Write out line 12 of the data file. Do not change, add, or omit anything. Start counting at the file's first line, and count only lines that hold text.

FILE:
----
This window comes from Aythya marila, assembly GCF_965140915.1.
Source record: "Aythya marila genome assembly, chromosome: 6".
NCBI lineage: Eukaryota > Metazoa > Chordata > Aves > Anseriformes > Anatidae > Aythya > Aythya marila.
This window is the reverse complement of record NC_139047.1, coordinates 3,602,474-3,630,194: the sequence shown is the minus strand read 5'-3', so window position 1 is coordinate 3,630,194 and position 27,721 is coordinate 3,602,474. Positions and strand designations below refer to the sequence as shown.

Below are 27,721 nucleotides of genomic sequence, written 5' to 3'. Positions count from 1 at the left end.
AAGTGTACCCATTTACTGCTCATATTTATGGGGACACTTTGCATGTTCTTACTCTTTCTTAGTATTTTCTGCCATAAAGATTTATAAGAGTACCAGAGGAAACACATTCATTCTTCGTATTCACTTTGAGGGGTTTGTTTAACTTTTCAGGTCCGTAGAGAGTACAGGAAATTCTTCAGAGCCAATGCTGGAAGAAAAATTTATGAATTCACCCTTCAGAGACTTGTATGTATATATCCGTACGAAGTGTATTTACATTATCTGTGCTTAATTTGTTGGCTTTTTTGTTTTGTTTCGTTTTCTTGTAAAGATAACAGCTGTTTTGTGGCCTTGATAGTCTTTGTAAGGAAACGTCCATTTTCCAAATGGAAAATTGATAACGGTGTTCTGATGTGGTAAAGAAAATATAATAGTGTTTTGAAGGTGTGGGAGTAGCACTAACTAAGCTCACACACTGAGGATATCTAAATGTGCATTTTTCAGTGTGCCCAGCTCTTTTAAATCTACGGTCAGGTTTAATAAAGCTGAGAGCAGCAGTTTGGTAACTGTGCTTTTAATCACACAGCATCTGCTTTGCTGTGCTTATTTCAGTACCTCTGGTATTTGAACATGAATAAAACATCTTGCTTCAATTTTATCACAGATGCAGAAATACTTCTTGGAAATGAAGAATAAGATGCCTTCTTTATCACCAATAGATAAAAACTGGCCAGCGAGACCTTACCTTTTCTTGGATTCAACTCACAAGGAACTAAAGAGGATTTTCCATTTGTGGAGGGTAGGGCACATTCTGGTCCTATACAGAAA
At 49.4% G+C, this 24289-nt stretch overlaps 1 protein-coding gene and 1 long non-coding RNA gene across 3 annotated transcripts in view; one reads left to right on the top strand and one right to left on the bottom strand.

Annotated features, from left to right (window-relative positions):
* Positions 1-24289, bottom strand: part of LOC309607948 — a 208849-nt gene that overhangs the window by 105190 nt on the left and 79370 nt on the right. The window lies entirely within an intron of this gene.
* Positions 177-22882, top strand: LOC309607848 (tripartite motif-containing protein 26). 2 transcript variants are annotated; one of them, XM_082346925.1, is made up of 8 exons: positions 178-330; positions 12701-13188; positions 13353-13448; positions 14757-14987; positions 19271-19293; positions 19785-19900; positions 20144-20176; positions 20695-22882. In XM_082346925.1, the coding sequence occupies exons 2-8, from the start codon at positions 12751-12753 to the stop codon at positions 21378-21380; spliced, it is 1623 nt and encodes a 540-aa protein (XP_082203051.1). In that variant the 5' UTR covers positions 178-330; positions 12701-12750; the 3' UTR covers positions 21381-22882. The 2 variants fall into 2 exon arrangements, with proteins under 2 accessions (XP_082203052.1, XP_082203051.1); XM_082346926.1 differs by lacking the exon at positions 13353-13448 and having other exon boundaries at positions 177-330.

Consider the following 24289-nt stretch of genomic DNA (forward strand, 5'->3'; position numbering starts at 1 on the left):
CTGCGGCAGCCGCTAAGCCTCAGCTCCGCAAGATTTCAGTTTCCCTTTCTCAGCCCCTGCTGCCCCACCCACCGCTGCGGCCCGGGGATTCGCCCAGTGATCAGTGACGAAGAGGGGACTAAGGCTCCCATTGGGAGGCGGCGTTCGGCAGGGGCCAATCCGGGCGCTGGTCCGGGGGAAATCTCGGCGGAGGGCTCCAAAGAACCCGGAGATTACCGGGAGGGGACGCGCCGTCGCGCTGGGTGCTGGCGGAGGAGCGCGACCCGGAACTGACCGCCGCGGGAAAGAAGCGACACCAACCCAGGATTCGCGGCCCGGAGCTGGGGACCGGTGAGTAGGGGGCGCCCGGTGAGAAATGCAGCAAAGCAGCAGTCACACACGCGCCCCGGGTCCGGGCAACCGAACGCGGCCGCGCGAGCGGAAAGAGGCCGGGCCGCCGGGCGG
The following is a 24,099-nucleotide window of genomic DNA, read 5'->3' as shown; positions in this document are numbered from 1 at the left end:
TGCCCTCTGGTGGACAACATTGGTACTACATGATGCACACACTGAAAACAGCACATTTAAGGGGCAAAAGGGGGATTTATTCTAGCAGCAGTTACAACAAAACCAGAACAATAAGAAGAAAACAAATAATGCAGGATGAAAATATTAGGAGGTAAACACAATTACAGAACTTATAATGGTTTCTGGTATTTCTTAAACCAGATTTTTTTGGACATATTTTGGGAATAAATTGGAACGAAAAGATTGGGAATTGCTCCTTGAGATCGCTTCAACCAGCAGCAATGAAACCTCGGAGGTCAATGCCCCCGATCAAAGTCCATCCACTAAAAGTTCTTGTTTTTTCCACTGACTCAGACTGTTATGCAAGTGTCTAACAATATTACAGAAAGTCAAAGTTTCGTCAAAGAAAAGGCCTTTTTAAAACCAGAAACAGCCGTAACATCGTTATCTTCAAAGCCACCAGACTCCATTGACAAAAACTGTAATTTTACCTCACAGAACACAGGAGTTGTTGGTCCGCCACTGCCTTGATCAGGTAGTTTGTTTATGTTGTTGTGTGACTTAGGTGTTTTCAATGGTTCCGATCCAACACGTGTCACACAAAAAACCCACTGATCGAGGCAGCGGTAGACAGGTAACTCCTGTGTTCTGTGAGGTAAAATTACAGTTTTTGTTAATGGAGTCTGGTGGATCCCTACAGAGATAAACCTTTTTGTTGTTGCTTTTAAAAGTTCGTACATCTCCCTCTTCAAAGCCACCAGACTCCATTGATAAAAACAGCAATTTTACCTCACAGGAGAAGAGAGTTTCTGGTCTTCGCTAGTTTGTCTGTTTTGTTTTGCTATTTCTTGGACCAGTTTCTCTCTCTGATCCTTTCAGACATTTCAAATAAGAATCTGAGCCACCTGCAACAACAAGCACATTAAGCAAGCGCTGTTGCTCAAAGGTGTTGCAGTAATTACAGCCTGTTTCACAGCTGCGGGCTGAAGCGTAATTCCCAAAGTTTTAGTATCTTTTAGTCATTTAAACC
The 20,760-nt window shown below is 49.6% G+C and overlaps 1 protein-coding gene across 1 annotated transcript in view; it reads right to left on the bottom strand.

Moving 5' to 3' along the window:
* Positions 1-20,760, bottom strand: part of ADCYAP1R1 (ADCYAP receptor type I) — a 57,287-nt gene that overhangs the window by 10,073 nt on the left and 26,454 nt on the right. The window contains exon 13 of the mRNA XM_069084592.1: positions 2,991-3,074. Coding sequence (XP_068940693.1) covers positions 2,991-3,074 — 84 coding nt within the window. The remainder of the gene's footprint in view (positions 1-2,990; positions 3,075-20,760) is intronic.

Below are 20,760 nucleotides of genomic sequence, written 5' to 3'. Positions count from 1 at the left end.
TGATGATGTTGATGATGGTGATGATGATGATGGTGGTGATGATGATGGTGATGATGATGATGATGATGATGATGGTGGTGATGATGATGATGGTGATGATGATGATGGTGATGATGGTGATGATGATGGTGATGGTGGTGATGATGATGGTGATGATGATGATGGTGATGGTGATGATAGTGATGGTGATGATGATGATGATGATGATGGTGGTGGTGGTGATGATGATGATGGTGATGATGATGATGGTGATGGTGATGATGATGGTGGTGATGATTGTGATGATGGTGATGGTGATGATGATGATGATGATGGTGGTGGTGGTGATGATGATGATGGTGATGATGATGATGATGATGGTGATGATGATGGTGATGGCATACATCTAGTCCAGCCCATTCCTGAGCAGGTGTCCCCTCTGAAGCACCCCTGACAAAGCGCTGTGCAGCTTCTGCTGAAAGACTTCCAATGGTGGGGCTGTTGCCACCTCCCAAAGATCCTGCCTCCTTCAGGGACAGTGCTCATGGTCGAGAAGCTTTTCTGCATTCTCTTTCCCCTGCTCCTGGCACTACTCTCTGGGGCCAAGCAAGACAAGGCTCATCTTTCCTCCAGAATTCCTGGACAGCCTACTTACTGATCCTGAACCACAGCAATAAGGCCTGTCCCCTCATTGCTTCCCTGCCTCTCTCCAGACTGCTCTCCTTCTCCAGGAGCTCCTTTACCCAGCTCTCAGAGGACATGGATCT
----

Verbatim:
CTGCGGCAGCCGCTAAGCCTCAGCTCCGCAAGATTTCAGTTTCCCTTTCTCAGCCCCTGCTGCCCCACCCACCGCTGCGGCCCGGGGATTCGCCCAGTGATCAGTGACGAAGAGGGGACTAAGGCTCCCATTGGGAGGCGGCGTTCGGCAGGGGCCAATCCGGGCGCTGGTCCGGGGGAAATCTCGGCGGAGGGCTCCAAAGAACCCGGAGATTACCGGGAGGGGACGCGCCGTCGCGCTGGGTGCTGGCGGAGGAGCGCGACCCGGAACTGACCGCCGCGGGAAAGAAGCGACACCAACCCAGGATTCGCGGCCCGGAGCTGGGGACCGGTGAGTAGGGGGCGCCCGGTGAGAAATGCAGCAAAGCAGCAGTCACACACGCGCCCCGGGTCCGGGCAACCGAACGCGGCCGCGCGAGCGGAAAGAGGCCGGGCCGCCGGGCGG